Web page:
Biologist Thomas Henry Huxley was counseling medical students, not hip young filmmakers, when he noted, not entirely in jest, "There is the greatest practical benefit in making a few failures early in life." But Allison Anders, Alexandre Rockwell, Robert Rodriguez and Quentin Tarantino, the hotshot directors responsible for Four Rooms, might also find some comfort and inspiration in Huxley's sage advice. Now that they've gotten this odious self-indulgence out of their systems, perhaps all four will be able to move on to better things.
Anders (Gas Food Lodging), Rockwell (In the Soup), Rodriguez (El Mariachi) and Tarantino (Reservoir Dogs) made their breakthroughs at roughly the same time and became very friendly as their paths crossed repeatedly on the 1992 film festival circuit. When these newly hot properties began tossing around ideas for a joint project -- an omnibus of short, snappy, jet-black comedies -- it wasn't surprising that a major player (i.e., Miramax Films) tossed money their way to make their dreams come true. What is surprising is the extent to which those dreams turned into nightmares.
Set in a once-trendy Los Angeles hotel during a long, dark New Year's Eve of the soul, Four Rooms is a fiasco in four-part disharmony. The only constant factor in the otherwise unrelated episodes is Tim Roth as Ted, a twitchy bellhop who must cope with lascivious witches, unruly youngsters, obnoxious blowhards and an exceedingly kinky married couple. Ted encounters these unwelcome guests on what is said to be his first night on the job.
If you didn't know better, you might think this is Roth's first appearance in a movie. By turns strenuously frenetic and aggressively imbecilic, Roth comes across as someone doing an amateurish imitation of Jerry Lewis in The Bellboy. That he's equally obnoxious in each episode suggests that all four directors decided not to direct him so much as unleash him.
Anders' segment, "The Missing Ingredient," is a feeble anecdote about a coven of witches -- Madonna, Valeria Golino, Lili Taylor, Ione Skye and Sammi Davis -- and their efforts to invoke the spirit of a fallen comrade with the help of "a precious bodily fluid." To obtain the latter, Skye's character has to give Ted a blowjob. Ted objects, though not very strenuously. That may sound crude, but the segment itself is even worse. Worst of all, it plays like a long, unfunny joke told by someone who's forgotten the punch line. It doesn't conclude, it merely stops. But not fast enough.
Rockwell's contribution, "The Wrong Man," is a slight but tedious farce about a jealous husband (David Provall) who ties his wife (Jennifer Beals, Rockwell's real-life spouse) to a chair, waves a gun in her face and furiously accuses her of infidelities with Ted. None of this is the least bit funny, and much of it is painful to endure.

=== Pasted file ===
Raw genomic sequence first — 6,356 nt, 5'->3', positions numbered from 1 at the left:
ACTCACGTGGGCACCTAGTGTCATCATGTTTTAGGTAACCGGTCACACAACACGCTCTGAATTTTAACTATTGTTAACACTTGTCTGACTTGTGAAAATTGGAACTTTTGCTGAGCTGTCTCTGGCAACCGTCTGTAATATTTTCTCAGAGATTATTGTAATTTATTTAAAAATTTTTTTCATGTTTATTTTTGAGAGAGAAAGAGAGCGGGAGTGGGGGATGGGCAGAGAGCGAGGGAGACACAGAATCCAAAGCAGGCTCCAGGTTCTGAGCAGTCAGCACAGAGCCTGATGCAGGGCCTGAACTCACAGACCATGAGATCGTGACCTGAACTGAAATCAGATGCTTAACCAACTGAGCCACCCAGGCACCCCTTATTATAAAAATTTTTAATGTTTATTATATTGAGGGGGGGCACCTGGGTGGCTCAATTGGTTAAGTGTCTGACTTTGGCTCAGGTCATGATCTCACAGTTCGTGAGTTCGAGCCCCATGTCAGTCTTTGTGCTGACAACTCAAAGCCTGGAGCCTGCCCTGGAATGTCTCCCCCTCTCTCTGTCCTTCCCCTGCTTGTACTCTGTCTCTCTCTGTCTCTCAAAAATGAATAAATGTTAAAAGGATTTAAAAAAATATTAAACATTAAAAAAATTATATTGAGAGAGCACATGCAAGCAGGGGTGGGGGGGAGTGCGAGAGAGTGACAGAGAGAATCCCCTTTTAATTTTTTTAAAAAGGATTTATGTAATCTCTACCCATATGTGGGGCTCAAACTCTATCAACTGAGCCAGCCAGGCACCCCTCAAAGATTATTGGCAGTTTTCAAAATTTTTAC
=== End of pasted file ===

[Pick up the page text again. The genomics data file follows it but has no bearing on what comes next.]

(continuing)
Rodriguez's segment, "The Misbehavers," is good for a few nasty laughs, provided you don't stop to question the casual amorality of the piece. Antonio Banderas gives the movie a brief jolt of comic flair as a macho gangster who pays Ted a hefty tip to baby-sit the gangster's young children. But the children are too rambunctious to manage easily. They smoke, drink champagne, view naughty movies on television, play with a discarded hypodermic needle -- and, eventually, uncover a decomposing corpse. Overall, this is a slick but heartless piece of work, technically proficient but thoroughly unpleasant.
The final segment, Tarantino's "The Man from Hollywood," is a loud and unduly protracted shaggy-dog story loosely based on a classic episode of Alfred Hitchcock Presents. Tarantino casts himself as an overbearing comedy star who bets a crony that the crony can't light his cigarette lighter ten times in a row. If he can, he wins Tarantino's 1964 convertible. If he can't, he loses his little finger.
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Once again, Ted gets a large tip, this time to wield the meat cleaver in case the crony can't light up. Everyone in this segment, including an unbilled Bruce Willis, acts at the top of his lungs. Even so, the payoff of Tarantino's sick joke is genuinely funny, if only because it's so abrupt and matter-of-fact.
It's a good thing that, prior to making Four Rooms, Anders, Rockwell, Rodriguez and Tarantino each completed at least one follow-up feature, to avoid the impression of being mere flashes in the pan. (With Pulp Fiction, Tarantino was especially adept at beating the sophomore jinx.) Otherwise, Four Rooms might have dimmed their rising stars.
As it stands, the movie will likely be remembered as nothing more than a curious footnote in their careers. Don't look for it to be listed prominently on their resumes in years to come. -- Joe Leydon
Four Rooms. Directed by Allison Anders, Alexandre Rockwell, Robert Rodriguez and Quentin Tarantino. Rated R. 96 minutes.